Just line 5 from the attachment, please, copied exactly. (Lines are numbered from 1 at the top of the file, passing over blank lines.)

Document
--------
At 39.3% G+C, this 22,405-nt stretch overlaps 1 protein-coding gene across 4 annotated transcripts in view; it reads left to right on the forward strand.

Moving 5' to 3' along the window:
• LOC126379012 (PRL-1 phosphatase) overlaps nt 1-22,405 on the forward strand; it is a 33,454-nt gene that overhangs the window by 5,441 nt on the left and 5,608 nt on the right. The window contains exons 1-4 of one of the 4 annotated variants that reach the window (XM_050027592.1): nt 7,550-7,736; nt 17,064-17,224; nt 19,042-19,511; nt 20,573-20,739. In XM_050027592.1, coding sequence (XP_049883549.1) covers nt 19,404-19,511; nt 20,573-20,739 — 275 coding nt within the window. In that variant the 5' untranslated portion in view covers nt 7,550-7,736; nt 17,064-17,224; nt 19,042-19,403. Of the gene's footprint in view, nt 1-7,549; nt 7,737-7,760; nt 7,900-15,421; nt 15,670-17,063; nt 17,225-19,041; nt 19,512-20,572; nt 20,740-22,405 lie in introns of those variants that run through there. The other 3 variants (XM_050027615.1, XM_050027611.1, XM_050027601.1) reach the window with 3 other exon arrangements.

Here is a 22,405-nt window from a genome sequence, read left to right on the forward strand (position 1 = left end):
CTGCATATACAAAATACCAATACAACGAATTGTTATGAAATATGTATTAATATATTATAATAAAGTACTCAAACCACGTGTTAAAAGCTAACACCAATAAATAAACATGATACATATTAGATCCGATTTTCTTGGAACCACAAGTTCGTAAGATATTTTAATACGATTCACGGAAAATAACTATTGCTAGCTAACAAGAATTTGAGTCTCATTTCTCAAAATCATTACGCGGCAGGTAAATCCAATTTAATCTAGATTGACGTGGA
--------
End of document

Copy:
CTGCATATACAAAATACCAATACAACGAATTGTTATGAAATATGTATTAATATATTATAATAAAGTACTCAAACCACGTGTTAAAAGCTAACACCAATAAATAAACATGATACATATTAGATCCGATTTTCTTGGAACCACAAGTTCGTAAGATATTTTAATACGATTCACGGAAAATAACTATTGCTAGCTAACAAGAATTTGAGTCTCATTTCTCAAAATCATTACGCGGCAGGTAAATCCAATTTAATCTAGATTGACGTGGA